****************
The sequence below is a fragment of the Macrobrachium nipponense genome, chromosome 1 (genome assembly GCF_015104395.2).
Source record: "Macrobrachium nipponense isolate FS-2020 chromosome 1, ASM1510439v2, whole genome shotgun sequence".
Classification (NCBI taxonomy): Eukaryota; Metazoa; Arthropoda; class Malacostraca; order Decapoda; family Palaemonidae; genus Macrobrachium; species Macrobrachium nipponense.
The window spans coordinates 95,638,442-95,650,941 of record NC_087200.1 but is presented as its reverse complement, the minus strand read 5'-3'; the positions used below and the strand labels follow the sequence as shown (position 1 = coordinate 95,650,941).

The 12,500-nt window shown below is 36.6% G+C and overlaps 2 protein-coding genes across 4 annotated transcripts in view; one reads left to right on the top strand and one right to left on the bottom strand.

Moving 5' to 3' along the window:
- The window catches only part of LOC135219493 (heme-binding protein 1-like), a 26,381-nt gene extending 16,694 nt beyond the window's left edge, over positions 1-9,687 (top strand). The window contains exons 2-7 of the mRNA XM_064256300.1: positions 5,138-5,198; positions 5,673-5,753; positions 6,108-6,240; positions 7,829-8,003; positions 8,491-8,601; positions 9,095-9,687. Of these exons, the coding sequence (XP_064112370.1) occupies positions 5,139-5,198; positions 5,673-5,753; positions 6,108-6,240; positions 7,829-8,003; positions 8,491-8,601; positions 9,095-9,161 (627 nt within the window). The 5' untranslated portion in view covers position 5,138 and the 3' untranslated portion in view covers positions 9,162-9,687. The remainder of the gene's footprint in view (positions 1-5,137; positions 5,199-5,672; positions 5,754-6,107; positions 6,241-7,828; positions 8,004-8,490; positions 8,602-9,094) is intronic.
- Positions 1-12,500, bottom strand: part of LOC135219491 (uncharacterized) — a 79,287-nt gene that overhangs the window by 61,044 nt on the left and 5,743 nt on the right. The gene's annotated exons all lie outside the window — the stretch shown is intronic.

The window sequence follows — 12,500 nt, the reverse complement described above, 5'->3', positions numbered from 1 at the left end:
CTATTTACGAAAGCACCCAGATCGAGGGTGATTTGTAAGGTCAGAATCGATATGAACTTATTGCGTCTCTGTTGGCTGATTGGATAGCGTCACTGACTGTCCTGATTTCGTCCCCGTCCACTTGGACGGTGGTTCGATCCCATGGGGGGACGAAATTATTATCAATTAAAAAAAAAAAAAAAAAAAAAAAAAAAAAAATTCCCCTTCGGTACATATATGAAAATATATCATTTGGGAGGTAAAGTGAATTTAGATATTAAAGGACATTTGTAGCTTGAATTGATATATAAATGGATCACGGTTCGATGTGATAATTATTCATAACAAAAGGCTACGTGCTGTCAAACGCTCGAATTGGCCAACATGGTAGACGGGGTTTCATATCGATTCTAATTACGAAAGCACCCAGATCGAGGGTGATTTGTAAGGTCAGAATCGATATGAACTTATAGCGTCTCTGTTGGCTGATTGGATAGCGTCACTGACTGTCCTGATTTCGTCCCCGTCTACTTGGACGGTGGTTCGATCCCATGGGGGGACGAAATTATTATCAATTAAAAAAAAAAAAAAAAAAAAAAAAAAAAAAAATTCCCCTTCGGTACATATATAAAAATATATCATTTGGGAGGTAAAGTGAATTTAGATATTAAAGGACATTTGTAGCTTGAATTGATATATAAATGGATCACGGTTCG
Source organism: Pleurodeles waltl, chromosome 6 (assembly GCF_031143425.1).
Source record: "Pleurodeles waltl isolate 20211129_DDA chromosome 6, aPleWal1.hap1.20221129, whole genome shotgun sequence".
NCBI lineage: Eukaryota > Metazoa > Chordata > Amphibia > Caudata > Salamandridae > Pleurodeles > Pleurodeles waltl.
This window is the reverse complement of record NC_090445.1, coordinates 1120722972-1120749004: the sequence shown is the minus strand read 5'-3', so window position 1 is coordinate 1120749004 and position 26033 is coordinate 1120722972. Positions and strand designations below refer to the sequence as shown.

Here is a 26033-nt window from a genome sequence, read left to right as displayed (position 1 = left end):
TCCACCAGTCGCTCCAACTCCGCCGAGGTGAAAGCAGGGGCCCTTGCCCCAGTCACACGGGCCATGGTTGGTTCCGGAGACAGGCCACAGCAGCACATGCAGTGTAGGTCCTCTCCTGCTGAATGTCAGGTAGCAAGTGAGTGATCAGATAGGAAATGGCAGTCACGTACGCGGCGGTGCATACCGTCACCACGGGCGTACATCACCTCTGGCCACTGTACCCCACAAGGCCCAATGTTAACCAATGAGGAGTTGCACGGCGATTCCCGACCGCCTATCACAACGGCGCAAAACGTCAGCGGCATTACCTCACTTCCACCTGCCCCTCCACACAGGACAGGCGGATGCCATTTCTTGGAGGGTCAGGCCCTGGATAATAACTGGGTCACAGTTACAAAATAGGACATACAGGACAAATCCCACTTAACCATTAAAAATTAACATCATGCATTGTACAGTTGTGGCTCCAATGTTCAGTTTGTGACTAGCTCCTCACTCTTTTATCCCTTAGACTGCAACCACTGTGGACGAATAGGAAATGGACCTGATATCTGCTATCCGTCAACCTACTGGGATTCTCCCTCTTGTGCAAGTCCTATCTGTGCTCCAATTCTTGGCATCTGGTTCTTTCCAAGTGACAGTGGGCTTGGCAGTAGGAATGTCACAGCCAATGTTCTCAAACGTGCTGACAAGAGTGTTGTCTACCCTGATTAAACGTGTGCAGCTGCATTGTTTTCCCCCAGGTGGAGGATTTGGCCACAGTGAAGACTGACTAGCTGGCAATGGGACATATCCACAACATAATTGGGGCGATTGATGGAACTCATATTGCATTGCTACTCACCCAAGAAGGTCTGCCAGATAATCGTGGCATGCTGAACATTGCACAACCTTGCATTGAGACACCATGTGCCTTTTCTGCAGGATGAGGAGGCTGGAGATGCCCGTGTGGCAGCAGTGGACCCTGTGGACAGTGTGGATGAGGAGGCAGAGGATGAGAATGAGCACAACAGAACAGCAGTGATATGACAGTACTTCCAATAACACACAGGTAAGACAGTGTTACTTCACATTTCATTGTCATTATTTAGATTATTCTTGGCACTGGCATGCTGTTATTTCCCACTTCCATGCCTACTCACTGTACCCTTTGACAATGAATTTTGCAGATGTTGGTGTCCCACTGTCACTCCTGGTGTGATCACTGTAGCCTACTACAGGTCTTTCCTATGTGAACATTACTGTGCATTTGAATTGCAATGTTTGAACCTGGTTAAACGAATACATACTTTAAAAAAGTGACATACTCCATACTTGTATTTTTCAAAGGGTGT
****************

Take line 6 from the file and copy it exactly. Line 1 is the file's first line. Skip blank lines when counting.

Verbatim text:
Moving 5' to 3' along the window: